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1924-1934: Fostering Community

  March 13, 2024

“100 Years of Welcome: Commemorating IINE’s Boston Centennial” Series:
Installment #2

Welcome to the second installment of our series, “100 Years of Welcome: Commemorating IINE’s Boston Centennial.You can find the first installment, which described an immigration boom that bolstered the factory economy in Boston from 1910-1924 and the formation of International Institutes across the country, here: “1910-1924: Redefining Americanism.” We pick back up where we left off – in 1924, the year of the founding of the International Institute of Boston. 

In this period, the newly formed International Institute of Boston (IIB) provided a space to celebrate and support the city’s immigrant communities during a period of restricted immigration and economic hardship.  

Navigating Troubled Waters

The International Institute of Boston was founded at Boston’s YWCA in 1924 as part of a national movement of International Institutes that promoted the then radical practice of integration without forced assimilation 

Leading up to the founding, the YWCA had placed a focus on helping newly arrived immigrant women obtain citizenship at a time when tens-of-thousands of immigrants were arriving at Boston Harbor each year, often filling jobs in newly built factories. By 1924, the tide had turned as immigration slowed due to discriminatory federal laws, and soon after, the Great Depression would shutter many of the factories and businesses that had employed new Bostonians during the prior immigration boom.  

And yet, Boston was still very much a city of immigrants. According to the 1930 federal Census, more than 60% of Boston’s residents were either born outside of the U.S. or both of their parents were. The International Institute of Boston and its supporters were dedicated to helping them remain and thrive.  

From the mid-1920s to mid-1930s, the International Institute led the charge in pushing back against efforts to detain and deport immigrants, urging supporters to write to their congressmen to voice their steadfast support for their new community members. While offering the core services still provided today—advocacy, access to education, jobs, healthcare, and immigration legal assistance—the International Institute of Boston also focused on supporting persecuted immigrants in exploring, expressing, and drawing strength from the cultural heritages they brought to Boston, shaping the character of our city.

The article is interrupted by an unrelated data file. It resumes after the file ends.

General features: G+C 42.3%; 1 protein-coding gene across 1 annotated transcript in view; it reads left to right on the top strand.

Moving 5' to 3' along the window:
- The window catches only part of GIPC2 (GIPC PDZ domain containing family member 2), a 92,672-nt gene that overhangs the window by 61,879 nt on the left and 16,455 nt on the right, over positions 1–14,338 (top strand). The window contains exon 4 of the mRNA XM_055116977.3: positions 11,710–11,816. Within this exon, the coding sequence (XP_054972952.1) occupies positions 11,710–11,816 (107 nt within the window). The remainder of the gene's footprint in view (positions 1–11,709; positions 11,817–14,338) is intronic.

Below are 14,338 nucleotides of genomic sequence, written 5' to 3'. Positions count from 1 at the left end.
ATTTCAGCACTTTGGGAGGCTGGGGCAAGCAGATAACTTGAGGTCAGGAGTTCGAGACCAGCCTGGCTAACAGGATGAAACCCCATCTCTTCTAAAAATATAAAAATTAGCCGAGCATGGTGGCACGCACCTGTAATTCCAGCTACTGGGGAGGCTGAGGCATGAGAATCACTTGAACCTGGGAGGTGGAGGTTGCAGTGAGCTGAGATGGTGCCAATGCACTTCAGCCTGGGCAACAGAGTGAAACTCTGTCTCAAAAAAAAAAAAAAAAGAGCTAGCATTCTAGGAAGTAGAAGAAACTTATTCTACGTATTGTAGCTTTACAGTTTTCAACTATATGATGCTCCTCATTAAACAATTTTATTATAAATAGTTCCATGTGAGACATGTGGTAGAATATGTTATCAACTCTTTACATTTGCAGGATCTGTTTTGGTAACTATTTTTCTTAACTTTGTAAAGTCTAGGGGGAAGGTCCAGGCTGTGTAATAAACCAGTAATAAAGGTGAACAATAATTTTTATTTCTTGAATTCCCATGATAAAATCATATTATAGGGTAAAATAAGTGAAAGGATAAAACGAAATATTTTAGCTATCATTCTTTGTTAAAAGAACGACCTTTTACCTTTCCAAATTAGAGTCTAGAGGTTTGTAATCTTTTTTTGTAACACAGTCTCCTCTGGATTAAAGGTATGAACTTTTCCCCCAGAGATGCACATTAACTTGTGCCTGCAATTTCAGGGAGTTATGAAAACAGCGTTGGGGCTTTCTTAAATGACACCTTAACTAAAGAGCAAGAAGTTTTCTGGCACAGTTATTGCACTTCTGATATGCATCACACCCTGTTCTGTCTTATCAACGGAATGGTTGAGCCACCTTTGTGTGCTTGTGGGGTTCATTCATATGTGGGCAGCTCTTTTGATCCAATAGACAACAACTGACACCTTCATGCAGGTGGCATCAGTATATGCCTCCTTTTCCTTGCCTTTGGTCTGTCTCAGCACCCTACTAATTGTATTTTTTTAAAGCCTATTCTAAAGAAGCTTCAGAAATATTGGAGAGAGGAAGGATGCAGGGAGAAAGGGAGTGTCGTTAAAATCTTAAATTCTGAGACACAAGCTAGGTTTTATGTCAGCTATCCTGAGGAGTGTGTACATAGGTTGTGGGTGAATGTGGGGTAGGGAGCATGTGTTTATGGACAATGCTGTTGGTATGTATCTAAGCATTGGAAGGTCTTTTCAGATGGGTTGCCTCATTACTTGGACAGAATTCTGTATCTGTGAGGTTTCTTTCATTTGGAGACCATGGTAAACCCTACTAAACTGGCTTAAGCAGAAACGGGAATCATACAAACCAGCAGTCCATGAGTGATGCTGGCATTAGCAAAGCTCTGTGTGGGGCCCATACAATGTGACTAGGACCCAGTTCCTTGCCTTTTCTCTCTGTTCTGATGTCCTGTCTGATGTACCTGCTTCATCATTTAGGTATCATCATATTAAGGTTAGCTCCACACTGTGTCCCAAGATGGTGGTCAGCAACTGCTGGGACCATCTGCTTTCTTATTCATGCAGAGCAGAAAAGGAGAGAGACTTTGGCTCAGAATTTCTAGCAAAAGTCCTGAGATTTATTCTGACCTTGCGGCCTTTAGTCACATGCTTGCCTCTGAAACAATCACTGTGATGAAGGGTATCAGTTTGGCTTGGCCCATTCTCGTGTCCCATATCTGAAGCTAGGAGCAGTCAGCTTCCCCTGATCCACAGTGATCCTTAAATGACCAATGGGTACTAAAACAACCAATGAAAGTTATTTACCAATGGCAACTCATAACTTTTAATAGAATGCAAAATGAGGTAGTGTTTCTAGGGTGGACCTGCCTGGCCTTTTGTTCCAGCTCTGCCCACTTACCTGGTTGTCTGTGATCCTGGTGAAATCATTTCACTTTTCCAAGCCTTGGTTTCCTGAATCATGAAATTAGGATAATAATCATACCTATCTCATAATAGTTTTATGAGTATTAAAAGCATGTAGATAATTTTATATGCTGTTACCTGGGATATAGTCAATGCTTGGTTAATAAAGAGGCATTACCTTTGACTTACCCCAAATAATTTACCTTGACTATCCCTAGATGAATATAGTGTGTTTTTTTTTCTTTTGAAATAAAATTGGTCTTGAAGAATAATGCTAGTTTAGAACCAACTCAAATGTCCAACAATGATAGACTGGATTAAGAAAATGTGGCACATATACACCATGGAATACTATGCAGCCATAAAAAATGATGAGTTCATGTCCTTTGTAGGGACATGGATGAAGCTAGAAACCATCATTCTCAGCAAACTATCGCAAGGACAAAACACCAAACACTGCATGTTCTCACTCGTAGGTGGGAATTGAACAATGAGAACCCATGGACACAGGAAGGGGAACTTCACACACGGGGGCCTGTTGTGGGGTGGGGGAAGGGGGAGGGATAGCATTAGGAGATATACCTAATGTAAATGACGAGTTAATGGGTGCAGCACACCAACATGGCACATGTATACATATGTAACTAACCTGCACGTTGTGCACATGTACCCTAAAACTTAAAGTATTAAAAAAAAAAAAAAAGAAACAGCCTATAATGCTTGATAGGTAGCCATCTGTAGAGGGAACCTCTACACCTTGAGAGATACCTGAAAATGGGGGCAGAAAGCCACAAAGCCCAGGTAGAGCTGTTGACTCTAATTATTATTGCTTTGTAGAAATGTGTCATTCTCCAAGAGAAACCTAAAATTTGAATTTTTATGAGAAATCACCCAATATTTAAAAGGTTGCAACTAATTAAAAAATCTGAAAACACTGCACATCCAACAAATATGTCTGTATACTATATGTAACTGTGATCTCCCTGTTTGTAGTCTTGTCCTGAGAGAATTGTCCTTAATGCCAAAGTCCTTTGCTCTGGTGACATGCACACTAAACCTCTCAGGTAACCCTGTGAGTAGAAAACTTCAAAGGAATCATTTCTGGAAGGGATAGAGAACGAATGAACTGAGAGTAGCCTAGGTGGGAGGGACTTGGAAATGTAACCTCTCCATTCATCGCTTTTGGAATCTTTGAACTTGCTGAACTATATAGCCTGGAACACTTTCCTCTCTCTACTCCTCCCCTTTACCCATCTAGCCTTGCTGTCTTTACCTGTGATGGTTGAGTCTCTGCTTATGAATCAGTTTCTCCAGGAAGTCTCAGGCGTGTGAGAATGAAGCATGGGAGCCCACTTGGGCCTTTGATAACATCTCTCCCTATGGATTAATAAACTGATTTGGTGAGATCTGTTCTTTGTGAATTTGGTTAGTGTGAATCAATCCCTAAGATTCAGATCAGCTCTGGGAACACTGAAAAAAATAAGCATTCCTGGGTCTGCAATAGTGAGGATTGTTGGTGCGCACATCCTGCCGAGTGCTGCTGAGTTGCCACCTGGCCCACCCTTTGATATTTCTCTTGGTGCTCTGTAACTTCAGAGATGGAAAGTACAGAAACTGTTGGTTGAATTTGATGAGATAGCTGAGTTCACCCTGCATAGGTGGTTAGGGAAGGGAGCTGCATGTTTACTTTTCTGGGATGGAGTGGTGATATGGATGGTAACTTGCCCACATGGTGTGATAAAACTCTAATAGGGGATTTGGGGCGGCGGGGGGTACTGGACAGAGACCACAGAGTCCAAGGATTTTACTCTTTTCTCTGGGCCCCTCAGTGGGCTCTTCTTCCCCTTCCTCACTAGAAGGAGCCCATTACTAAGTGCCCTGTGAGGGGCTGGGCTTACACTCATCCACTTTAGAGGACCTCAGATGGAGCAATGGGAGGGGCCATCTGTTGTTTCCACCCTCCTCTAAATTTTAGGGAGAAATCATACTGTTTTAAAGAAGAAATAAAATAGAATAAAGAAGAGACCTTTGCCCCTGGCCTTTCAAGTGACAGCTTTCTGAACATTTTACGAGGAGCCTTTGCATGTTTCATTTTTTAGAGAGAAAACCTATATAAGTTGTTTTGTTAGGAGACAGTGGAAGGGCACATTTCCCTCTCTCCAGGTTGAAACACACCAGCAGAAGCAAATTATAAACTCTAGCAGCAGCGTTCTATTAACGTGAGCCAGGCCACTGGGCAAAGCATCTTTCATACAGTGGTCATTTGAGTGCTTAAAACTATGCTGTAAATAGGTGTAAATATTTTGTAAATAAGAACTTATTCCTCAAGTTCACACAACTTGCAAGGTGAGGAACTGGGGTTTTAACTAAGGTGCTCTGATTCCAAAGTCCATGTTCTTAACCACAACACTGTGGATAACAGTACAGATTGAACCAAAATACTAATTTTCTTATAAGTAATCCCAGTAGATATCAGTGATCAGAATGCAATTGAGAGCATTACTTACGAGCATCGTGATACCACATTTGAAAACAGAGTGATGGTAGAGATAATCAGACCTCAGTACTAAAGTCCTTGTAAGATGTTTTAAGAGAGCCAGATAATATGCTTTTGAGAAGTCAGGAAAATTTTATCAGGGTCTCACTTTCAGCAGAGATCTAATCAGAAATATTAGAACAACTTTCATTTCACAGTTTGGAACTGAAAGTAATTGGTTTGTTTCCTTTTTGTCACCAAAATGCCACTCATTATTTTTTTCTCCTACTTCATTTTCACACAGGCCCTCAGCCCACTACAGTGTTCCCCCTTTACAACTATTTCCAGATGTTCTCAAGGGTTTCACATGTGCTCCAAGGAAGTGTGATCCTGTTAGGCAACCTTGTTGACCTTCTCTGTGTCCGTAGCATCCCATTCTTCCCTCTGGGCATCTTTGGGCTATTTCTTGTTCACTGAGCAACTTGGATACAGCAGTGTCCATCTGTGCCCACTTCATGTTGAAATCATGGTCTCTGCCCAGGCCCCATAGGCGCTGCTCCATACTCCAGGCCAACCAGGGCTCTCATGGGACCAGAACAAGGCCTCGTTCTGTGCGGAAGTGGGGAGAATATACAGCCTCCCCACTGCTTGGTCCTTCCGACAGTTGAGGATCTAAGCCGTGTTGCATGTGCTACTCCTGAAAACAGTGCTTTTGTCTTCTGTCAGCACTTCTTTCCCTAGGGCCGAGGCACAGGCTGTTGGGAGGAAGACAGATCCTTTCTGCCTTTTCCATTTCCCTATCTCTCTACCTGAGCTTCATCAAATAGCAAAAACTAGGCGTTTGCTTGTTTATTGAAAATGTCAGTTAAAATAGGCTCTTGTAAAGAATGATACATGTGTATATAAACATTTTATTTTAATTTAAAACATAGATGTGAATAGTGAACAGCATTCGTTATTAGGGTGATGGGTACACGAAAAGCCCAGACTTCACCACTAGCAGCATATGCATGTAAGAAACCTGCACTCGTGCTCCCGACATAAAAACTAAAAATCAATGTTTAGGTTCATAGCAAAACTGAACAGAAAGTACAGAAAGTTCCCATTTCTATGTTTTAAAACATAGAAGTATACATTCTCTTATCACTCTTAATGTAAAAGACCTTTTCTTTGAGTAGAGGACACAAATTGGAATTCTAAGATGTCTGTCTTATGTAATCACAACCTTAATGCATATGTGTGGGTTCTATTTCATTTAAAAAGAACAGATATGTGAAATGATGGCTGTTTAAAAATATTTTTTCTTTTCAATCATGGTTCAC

Bringing Communities Together in A Vibrant New Home 

Drawing of the International Institute of Boston building at 190 Beacon St., from the cover of The Beacon newsletter
Drawing of the International Institute of Boston building at 190 Beacon St.

In 1930, the International Institute moved from the YWCA on 12 Newbury Street, to offices at 190 Beacon Street, within walking distance of Boston Common, the Massachusetts State House, and what would become the International Institute of New England’s current Boston office on 2 Boylston Street. This building would be the home of the International Institute of Boston until 1964. 

It was here that the agency first expanded its client population to include men and boys as well as women and girls. In addition to providing case work in Boston’s neighborhoods, the International Institute also continued expanding its social and cultural programming. The first staff of the International Institute of Boston included two professional “Secretaries” (as all staff members were called) who were “nationality workers.” Themselves immigrants, these staff provided case work and organized cultural programming for Boston’s new Armenian, Russian, Greek, and Polish communities. A Syrian Secretary and an Italian Secretary were added within the next two years.